Have you ever thought about the power of daily routines? After years of being a successful career woman in a demanding corporate environment, retirement brought a series of challenges I wasn’t prepared for. One was replacing the daily structure that I left behind when I walked out the door.

It sounds so simple, but navigating any life transition like retirement, having an empty nest, or moving can be significant. Days that were filled with specific deadlines, meetings, long hours at the office, daily commute, or shuffling kids to sports, music lessons, or dance recitals are suddenly a blank slate.

When I retired and found myself in a new chapter, all that structure was suddenly gone. I wasn’t sure how I wanted to fill my days or create new routines that would support my cognitive functions, engage my mind, give purpose, and add meaning to my life.

Studies show that having a routine can be helpful at any time, but it is particularly important when you’re in uncharted territory or when aspects of your life feel uncertain or down right out of control.

Like in a transition, right?

While you may think that having the day all to yourself after being on someone else’s clock for decades will be like a piece of heaven, that lack of structure and routine can actually add to the feeling of uncertainty, anxiousness, and feeling like life is out of control.

Rachel Goldman, PhD, a psychologist and clinical assistant professor at the NYU School of Medicine, explained it this way. “If people don’t have structure and are sitting around with less to focus on, then they also probably will find themselves thinking about the stressful situation more, which can also lead to additional stress and anxiety.”

That was definitely the cycle I was caught up in. And it wasn’t pleasant.

Until I learned the value of creating a daily structure for my mental and overall health and wellbeing, to manage anxiety, unlock creativity, and add new meaning to life.

Here’s what I mean.

One of the key benefits of daily routines is that they help us streamline cognitive energy. Many of our daily tasks are repetitive and can consume valuable mental resources. However, when we have a set routine for these tasks, we can perform them more efficiently, allowing us to conserve cognitive energy for more complex and creative endeavors.

You’ll maintain focus and productivity and you’ll overcome the urge to procrastinate and push things you planned on getting done to the next day or the day after that.

Daily routines can also free up creative potential. The brain thrives on consistency, and knowing what to expect each day can reduce stress and anxiety, creating an ideal environment for generating innovative ideas.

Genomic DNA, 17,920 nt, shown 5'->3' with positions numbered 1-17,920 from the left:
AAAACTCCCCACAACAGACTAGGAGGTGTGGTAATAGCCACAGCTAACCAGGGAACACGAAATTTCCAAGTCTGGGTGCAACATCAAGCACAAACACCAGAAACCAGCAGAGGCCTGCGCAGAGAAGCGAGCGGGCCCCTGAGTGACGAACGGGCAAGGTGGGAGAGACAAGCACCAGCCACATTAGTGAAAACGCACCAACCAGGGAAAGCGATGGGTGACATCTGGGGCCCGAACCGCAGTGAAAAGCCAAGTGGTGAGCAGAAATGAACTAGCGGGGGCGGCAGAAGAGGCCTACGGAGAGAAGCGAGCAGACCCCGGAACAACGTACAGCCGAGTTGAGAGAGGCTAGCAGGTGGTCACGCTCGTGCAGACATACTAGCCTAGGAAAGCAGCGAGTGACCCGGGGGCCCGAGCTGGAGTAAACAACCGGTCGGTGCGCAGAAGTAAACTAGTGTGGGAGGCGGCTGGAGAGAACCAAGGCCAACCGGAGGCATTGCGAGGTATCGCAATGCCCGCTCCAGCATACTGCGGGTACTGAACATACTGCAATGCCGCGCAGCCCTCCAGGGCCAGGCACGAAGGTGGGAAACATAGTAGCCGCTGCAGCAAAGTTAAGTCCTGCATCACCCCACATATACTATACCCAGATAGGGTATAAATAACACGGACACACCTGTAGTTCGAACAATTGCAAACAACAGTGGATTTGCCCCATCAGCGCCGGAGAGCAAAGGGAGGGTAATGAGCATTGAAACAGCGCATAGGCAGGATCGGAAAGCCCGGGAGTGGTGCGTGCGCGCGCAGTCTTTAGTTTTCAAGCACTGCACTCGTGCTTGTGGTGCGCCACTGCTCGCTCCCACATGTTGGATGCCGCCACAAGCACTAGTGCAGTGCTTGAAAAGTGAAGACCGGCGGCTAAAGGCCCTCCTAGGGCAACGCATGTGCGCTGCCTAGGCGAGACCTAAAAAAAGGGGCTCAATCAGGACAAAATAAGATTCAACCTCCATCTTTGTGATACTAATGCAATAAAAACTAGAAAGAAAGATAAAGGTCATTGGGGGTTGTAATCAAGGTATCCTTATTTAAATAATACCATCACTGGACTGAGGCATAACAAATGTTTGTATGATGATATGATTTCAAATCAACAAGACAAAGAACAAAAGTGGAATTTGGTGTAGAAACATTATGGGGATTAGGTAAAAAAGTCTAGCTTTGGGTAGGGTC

Routines can also provide a sense of stability, which can be particularly important for creative individuals. Knowing that certain aspects of your life are predictable can reduce anxiety and help you take risks in your creative pursuits. When you don’t have to worry about the basics, you can dive deeper into your work, passion, or projects and explore new and exciting ideas.

When you’re designing a new chapter, you’ll definitely want to tap into that creativity.

Routines can do more than just optimize your cognitive functions; they can also add a sense of meaning and fulfillment to your life. Engaging in regular activities that you enjoy can contribute to your overall mental wellbeing. They provide grounding, structure, consistency, and stability for you and your relationships with others.

The concept of “flow,” a state of complete absorption in the present moment, supports the idea that meaningful and engaging activities can positively impact our mental health. Activities like sports, games, fine arts, and music can induce a state of flow, allowing us to fully immerse ourselves in the task at hand.

Regular participation in these activities can provide a sense of accomplishment, happiness, and overall life satisfaction.

That’s especially important when you’re transitioning to a new chapter where your interactions with colleagues, other parents, teachers, sports trainers, and customers has changed. You’ll feel a loss, but with the right mindset you’ll also discover that you now have the time and mental capacity to find new connections and form new relationships.

Just remember that creating new structure is just like trying to create a new habit. It takes some time and effort.

I’ll be hosting a workshop on December 8 to dive deeper into how to create a solid daily routine to replace the one you had in your last chapter. If you’re on my list to get my weekly dose of awesomeness sent directly to your email inbox, you’ll get all the details. If not, toss me your email here. It’s free and I promise not to give it to anyone.